Search Results

You are looking at 1 - 9 of 9 items for :

  • Model performance/evaluation x
  • All content x
Clear All
Lifen Jiang, Yaner Yan, Oleksandra Hararuk, Nathaniel Mikle, Jianyang Xia, Zheng Shi, Jerry Tjiputra, Tongwen Wu, and Yiqi Luo

wide range in current permafrost areas, active layer parameters, and model ability to simulate the coupling between soil and air temperatures ( Koven et al. 2013 ). Additionally, projected loss of permafrost extent in response to climate change also varied greatly between the models. Evaluating the modelsperformance and understanding the sources of uncertainties in the simulated contemporary state of the land carbon cycle are essential steps forward to improve the credibility of future climate

Full access
A. Anav, P. Friedlingstein, M. Kidston, L. Bopp, P. Ciais, P. Cox, C. Jones, M. Jung, R. Myneni, and Z. Zhu

models at the global scale or over large latitudinal bands (see below). For all other model variables, the evaluation is performed at the grid level, conserving the spatial information. However, when presenting the results, all model performances are averaged over the following domains for land variables: global (90°S–90°N), Southern Hemisphere (20°–90°S), Northern Hemisphere (20°–90°N), and the tropics (20°S–20°N). Considering the ocean carbon, according to Gruber et al. (2009) , we aggregate

Full access
Pu Shao, Xubin Zeng, Koichi Sakaguchi, Russell K. Monson, and Xiaodong Zeng

associated microorganisms ( Bond-Lamberty and Thomson 2010 ), and a more detailed Rh evaluation of these eight ESMs using in situ observations is reported in a separate study (Shao et al. 2013, manuscript submitted to Environ. Res. Lett. ). Note that the performances of CCSM4 and NorESM1-M are similar in predicting global GPP, NPP, Ra, and Rh because they share the same land model (CLM4CN). For instance, their Rg is higher than others, which is calculated as a higher fraction of the fixed carbon [ A

Full access
ChuanLi Jiang, Sarah T. Gille, Janet Sprintall, and Colm Sweeney

with in situ values is not straightforward. In addition, its estimation through the bulk algorithm described above ( Sweeney et al. 2007 ; Takahashi et al. 2009 ), using the measured p CO 2 and the other available data products, results in large variations and uncertainties. This further complicates the evaluation of the CMIP5 model performance. Hence, in the following we present only an intermodel comparison of the sea-to-air CO 2 flux from the eight CMIP5 ESMS ( Fig. 3b ) with no comparison

Full access
Pierre Friedlingstein, Malte Meinshausen, Vivek K. Arora, Chris D. Jones, Alessandro Anav, Spencer K. Liddicoat, and Reto Knutti

simulations and their evaluation against observations; sections 4 and 5 analyze the twenty-first-century changes in CO 2 , temperature, and the global carbon cycle. 2. CMIP5 experiments, emission-driven protocol, and model implementations Despite the importance of the carbon cycle and its feedback on the climate system, the CMIP5 experiment protocol was designed to allow participation of groups having a climate model without an interactive carbon cycle as well as groups having an ESM including the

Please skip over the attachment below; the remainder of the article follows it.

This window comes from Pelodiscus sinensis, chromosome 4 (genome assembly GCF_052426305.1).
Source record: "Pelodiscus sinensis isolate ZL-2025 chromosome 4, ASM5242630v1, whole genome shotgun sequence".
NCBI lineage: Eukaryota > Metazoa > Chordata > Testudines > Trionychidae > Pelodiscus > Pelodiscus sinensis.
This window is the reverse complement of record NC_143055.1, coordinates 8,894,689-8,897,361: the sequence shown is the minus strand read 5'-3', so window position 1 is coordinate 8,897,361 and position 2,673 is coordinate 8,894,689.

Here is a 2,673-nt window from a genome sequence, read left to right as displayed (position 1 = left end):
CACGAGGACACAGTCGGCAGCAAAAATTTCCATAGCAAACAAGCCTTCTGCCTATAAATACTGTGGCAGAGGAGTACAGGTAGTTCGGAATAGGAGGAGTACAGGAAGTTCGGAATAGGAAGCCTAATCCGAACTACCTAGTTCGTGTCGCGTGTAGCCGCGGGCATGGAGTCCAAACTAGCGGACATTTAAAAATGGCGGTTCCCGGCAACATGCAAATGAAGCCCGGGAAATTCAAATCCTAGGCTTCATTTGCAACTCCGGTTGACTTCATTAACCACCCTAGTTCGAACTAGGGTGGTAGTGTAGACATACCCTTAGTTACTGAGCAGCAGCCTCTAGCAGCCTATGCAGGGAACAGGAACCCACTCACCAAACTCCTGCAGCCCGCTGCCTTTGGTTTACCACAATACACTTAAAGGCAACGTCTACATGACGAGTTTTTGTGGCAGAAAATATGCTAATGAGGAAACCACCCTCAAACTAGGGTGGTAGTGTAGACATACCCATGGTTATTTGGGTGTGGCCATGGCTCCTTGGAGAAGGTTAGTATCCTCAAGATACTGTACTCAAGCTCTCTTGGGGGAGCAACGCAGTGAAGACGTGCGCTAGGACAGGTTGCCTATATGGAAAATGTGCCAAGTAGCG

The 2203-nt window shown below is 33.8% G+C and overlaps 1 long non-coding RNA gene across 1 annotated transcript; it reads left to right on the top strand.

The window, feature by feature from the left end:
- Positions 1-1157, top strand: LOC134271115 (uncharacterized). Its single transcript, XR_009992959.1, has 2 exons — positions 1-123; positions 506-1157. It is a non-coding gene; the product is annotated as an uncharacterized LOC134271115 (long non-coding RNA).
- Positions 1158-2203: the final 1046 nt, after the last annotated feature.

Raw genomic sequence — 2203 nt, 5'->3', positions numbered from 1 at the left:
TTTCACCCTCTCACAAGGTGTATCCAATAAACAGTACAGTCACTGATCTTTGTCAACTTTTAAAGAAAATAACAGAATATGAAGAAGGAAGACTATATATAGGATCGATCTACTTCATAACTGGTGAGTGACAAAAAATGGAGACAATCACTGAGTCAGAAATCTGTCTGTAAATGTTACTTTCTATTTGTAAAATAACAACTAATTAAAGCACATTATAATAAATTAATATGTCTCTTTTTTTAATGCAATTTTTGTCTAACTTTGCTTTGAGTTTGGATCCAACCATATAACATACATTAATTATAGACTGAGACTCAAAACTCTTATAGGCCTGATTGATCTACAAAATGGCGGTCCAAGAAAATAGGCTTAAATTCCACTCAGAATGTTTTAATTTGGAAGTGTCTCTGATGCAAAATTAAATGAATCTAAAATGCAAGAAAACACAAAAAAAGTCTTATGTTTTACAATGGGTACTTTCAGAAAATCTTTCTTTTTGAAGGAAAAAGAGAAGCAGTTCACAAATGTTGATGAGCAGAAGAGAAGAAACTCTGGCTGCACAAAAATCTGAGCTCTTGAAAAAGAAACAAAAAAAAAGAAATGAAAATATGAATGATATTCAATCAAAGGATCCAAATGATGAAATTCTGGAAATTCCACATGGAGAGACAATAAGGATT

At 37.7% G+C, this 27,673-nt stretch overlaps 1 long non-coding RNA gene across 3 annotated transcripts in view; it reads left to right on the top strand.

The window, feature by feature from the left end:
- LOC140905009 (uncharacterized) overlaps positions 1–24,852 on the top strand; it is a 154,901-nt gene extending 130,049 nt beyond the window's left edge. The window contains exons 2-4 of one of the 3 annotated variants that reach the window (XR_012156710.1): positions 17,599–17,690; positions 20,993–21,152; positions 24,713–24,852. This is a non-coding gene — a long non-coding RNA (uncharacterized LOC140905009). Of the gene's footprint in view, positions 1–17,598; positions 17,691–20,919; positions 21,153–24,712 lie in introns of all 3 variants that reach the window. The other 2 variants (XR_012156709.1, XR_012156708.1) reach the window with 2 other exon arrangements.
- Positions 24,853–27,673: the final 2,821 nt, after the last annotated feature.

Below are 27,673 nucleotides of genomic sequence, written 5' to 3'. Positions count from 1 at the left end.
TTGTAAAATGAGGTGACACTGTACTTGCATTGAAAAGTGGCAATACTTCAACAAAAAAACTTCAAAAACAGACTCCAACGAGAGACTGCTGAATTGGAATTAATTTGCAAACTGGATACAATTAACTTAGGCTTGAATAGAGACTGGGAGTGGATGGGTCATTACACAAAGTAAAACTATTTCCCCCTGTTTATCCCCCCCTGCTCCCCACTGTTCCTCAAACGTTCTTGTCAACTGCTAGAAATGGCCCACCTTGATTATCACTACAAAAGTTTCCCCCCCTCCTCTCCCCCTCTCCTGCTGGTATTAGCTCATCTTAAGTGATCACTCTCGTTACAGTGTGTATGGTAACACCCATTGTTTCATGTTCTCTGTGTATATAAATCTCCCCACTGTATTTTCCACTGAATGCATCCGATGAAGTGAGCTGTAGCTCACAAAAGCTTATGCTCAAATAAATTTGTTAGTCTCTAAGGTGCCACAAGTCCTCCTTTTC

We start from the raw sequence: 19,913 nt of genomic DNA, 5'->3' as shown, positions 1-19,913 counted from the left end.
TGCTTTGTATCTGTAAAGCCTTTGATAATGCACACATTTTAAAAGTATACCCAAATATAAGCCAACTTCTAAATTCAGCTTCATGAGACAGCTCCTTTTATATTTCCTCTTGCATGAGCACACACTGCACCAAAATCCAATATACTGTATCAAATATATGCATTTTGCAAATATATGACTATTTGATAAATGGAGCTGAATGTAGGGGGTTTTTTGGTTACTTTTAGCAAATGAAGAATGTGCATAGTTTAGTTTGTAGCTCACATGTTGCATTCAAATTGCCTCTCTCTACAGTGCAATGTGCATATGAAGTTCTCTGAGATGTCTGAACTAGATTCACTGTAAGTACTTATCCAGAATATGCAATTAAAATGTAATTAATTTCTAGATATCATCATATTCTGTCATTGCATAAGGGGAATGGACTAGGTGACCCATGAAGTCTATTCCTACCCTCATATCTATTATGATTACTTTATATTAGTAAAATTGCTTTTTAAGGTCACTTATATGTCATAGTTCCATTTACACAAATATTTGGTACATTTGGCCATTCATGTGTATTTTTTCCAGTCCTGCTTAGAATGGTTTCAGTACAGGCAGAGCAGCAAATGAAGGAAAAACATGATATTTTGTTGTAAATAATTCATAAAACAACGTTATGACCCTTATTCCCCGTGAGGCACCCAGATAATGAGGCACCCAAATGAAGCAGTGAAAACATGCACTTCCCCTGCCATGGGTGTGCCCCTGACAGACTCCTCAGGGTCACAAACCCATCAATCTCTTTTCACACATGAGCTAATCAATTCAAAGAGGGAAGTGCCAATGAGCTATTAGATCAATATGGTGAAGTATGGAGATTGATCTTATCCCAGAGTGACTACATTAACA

Full access
Charles D. Koven, William J. Riley, and Alex Stern

( Ciais et al. 2012 ; DeConto et al. 2012 ). Here we analyze output from a set of earth system models (ESMs) ( Table 1 ) that participated in phase 5 of the Coupled Model Intercomparison Project (CMIP5) ( Taylor et al. 2009 ) to evaluate the permafrost model predictions against observations and theoretical expectations and to compare the predicted fate of permafrost under warming scenarios. Because the models participating in this exercise do not include critical process representation needed to

Full access
Vivek K. Arora, George J. Boer, Pierre Friedlingstein, Michael Eby, Chris D. Jones, James R. Christian, Gordon Bonan, Laurent Bopp, Victor Brovkin, Patricia Cadule, Tomohiro Hajima, Tatiana Ilyina, Keith Lindsay, Jerry F. Tjiputra, and Tongwen Wu

global carbon cycle in the Canadian Earth System Model (CanESM1): Preindustrial control simulation . J. Geophys. Res. , 115 , G03014 , doi:10.1029/2008JG000920 . Coleman , K. , and D. S. Jenkinson , 1999 : ROTHC-26.3: A model for the turnover of carbon in soil. IACR Rep., 43 pp [Available online at http://www.rothamsted.ac.uk/aen/carbon/mod26_3_dos.pdf .] Collins , W. J. , and Coauthors , 2011 : Development and evaluation of an Earth-system model—HadGEM2 . Geosci. Model Dev. , 4

Full access
V. Brovkin, L. Boysen, V. K. Arora, J. P. Boisier, P. Cadule, L. Chini, M. Claussen, P. Friedlingstein, V. Gayler, B. J. J. M. van den Hurk, G. C. Hurtt, C. D. Jones, E. Kato, N. de Noblet-Ducoudré, F. Pacifico, J. Pongratz, and M. Weiss

model Jena Scheme for Biosphere–Atmosphere Coupling in Hamburg (JSBACH; Raddatz et al. 2007 ) sharing the horizontal grid of the atmospheric model. This grid setup is a low-resolution version (LR) of the model used for centennial-time-scale simulations in CMIP5. A detailed description of the model and an evaluation of the model performance regarding temperature and precipitation fields is given by Giorgetta et al. (2013) . The land surface model of MPI-ESM, JSBACH ( Raddatz et al. 2007

Full access
Jörg Schwinger, Jerry F. Tjiputra, Christoph Heinze, Laurent Bopp, James R. Christian, Marion Gehlen, Tatiana Ilyina, Chris D. Jones, David Salas-Mélia, Joachim Segschneider, Roland Séférian, and Ian Totterdell

control experiment) of 3.7–5.3 K in the fully coupled simulation ( Fig. 3a ), the response in the BGC experiments remains below 10% of these values, except for HadGEM2-ES, where it is found to be 16%. A very similar picture emerges when evaluating Δ T COU − Δ T RAD , and we find a maximum difference of 0.13 K between Δ T COU and Δ T BGC + Δ T RAD . Using a γ value of 20 Pg C K −1 , which is at the upper end of values calculated for the set of CMIP5 models ( Table 2 ), this temperature

Full access